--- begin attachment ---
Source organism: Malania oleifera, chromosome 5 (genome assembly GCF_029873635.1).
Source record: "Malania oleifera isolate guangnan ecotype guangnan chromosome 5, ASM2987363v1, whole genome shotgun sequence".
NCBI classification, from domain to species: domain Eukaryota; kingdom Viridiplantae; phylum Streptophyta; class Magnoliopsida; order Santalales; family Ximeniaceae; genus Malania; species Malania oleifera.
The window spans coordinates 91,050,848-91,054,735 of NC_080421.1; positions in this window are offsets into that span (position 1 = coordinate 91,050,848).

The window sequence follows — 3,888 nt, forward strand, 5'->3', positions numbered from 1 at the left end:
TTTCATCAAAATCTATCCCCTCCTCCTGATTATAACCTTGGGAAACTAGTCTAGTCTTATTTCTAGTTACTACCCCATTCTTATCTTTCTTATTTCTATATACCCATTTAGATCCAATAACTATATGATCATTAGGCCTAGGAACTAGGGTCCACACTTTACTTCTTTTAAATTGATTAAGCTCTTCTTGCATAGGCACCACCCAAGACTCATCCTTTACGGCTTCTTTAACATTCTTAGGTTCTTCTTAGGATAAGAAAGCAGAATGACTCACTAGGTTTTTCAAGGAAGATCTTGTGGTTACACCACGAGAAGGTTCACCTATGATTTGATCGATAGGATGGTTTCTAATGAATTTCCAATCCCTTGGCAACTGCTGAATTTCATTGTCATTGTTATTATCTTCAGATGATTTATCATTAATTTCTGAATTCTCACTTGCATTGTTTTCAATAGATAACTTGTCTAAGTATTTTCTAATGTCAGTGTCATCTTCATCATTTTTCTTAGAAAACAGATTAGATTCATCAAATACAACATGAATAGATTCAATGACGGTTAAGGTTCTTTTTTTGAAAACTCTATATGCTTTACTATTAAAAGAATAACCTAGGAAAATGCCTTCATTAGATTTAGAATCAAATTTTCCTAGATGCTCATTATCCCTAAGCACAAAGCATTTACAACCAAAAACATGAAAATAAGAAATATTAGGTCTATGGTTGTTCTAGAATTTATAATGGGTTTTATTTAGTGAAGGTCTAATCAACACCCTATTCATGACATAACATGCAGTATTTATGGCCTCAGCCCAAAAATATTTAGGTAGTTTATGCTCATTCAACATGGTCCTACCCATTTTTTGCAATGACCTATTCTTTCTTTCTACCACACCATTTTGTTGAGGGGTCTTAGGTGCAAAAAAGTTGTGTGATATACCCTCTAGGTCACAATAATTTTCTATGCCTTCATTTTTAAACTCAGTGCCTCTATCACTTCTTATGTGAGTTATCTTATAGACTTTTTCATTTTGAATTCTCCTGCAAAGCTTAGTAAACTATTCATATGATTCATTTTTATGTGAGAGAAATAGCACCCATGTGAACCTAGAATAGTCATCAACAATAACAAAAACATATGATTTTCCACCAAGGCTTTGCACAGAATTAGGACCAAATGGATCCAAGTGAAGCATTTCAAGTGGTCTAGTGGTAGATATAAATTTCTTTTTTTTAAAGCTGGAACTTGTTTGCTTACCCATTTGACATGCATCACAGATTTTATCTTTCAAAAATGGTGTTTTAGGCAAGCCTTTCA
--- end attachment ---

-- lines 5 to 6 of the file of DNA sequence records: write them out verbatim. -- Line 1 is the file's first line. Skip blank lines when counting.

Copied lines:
The window sequence follows — 3,888 nt, forward strand, 5'->3', positions numbered from 1 at the left end:
TTTCATCAAAATCTATCCCCTCCTCCTGATTATAACCTTGGGAAACTAGTCTAGTCTTATTTCTAGTTACTACCCCATTCTTATCTTTCTTATTTCTATATACCCATTTAGATCCAATAACTATATGATCATTAGGCCTAGGAACTAGGGTCCACACTTTACTTCTTTTAAATTGATTAAGCTCTTCTTGCATAGGCACCACCCAAGACTCATCCTTTACGGCTTCTTTAACATTCTTAGGTTCTTCTTAGGATAAGAAAGCAGAATGACTCACTAGGTTTTTCAAGGAAGATCTTGTGGTTACACCACGAGAAGGTTCACCTATGATTTGATCGATAGGATGGTTTCTAATGAATTTCCAATCCCTTGGCAACTGCTGAATTTCATTGTCATTGTTATTATCTTCAGATGATTTATCATTAATTTCTGAATTCTCACTTGCATTGTTTTCAATAGATAACTTGTCTAAGTATTTTCTAATGTCAGTGTCATCTTCATCATTTTTCTTAGAAAACAGATTAGATTCATCAAATACAACATGAATAGATTCAATGACGGTTAAGGTTCTTTTTTTGAAAACTCTATATGCTTTACTATTAAAAGAATAACCTAGGAAAATGCCTTCATTAGATTTAGAATCAAATTTTCCTAGATGCTCATTATCCCTAAGCACAAAGCATTTACAACCAAAAACATGAAAATAAGAAATATTAGGTCTATGGTTGTTCTAGAATTTATAATGGGTTTTATTTAGTGAAGGTCTAATCAACACCCTATTCATGACATAACATGCAGTATTTATGGCCTCAGCCCAAAAATATTTAGGTAGTTTATGCTCATTCAACATGGTCCTACCCATTTTTTGCAATGACCTATTCTTTCTTTCTACCACACCATTTTGTTGAGGGGTCTTAGGTGCAAAAAAGTTGTGTGATATACCCTCTAGGTCACAATAATTTTCTATGCCTTCATTTTTAAACTCAGTGCCTCTATCACTTCTTATGTGAGTTATCTTATAGACTTTTTCATTTTGAATTCTCCTGCAAAGCTTAGTAAACTATTCATATGATTCATTTTTATGTGAGAGAAATAGCACCCATGTGAACCTAGAATAGTCATCAACAATAACAAAAACATATGATTTTCCACCAAGGCTTTGCACAGAATTAGGACCAAATGGATCCAAGTGAAGCATTTCAAGTGGTCTAGTGGTAGATATAAATTTCTTTTTTTTAAAGCTGGAACTTGTTTGCTTACCCATTTGACATGCATCACAGATTTTATCTTTCAAAAATGGTGTTTTAGGCAAGCCTTTCA